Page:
When the issue of discrimination against women exploded on the Israeli scene last winter, mixing long-simmering issues like sex-segregated busing and the absence of women from billboards in Jerusalem with new trends like ultra-Orthodox men spitting at young girls in Beit Shemesh, the phrase of choice in the local media was not “aflaya” (af-la-YA) or “discrimination,” but “hadarat nashim” (hah-dah-RAHT nah-SHEEM), literally meaning “the exclusion of women,” referring to women and girls being excluded from the public domain.

It comes from the root word “neder,” meaning “oath,” and originally referred to prohibiting something on the basis of an oath. In the late 20thcentury it started to be used in the social sciences to refer to the exclusion of groups from the larger society, and that is the sense in which it’s used here.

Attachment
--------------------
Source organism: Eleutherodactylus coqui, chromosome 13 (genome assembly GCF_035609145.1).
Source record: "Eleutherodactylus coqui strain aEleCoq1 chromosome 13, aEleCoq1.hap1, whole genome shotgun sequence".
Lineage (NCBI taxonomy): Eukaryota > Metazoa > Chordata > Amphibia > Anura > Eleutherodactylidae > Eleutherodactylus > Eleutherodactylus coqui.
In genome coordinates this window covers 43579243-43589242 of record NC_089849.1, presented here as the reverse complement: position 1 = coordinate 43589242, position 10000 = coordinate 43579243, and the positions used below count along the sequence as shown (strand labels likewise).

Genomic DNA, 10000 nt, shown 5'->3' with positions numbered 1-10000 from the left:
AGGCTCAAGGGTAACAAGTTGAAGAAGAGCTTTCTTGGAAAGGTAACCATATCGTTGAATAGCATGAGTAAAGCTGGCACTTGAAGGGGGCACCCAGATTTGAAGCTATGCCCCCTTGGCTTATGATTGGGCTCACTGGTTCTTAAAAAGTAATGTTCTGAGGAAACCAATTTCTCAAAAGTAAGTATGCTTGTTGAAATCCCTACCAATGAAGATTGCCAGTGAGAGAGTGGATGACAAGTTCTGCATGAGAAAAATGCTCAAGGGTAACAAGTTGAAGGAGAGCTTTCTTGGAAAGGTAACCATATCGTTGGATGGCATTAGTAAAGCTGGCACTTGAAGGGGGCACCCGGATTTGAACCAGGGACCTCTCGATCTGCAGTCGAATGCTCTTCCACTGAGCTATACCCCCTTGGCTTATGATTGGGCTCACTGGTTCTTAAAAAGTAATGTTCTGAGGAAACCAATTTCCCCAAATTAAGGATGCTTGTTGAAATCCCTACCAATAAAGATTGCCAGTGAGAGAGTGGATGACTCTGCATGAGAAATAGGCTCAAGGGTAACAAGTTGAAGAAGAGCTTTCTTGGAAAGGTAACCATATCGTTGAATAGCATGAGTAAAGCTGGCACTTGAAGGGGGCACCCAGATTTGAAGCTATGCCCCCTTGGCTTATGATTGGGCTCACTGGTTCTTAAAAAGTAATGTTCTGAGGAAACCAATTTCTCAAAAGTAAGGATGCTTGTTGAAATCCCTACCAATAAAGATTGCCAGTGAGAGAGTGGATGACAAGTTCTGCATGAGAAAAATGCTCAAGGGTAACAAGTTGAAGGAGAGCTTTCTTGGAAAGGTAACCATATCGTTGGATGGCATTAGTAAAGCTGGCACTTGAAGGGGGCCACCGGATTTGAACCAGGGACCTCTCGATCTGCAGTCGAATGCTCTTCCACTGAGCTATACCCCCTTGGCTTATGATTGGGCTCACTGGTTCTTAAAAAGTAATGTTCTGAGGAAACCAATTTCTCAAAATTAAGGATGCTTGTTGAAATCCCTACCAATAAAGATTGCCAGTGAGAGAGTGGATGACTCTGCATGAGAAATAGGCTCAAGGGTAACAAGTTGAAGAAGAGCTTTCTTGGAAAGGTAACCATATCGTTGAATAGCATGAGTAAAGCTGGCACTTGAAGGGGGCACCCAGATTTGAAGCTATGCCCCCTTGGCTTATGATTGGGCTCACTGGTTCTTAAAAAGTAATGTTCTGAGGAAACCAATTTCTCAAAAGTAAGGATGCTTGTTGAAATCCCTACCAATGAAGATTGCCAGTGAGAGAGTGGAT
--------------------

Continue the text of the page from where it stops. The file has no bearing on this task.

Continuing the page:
What’s particularly interesting about the choice of word is that it is written with exactly the same Hebrew letters (though not the same vowels) as “hadrat,” which comes from the root word for “hadar,” in the sense of “splendor” and “glory” (though not in the sense of “citrus fruit” -- yes, this word is overworked and underpaid).

Board an Israeli bus and you will often see Hebrew stickers reminding passengers to give up the front seats to the elderly. That’s not what the stickers actually say, though – they just cite the part of the biblical verse that reads “Thou shalt rise up before the hoary head, and honor -- “vehadarta” -- the face of the old man” (Leviticus 19:32).

So if you want to talk about the glory of women, you can go with “hadrat nashim.” But if you’re referring to the ultra-Orthodox sending women to the back of the bus on certain lines -- with the complicity of the drivers of these public buses, by the way -- be sure to pronounce it “hadarat nashim.”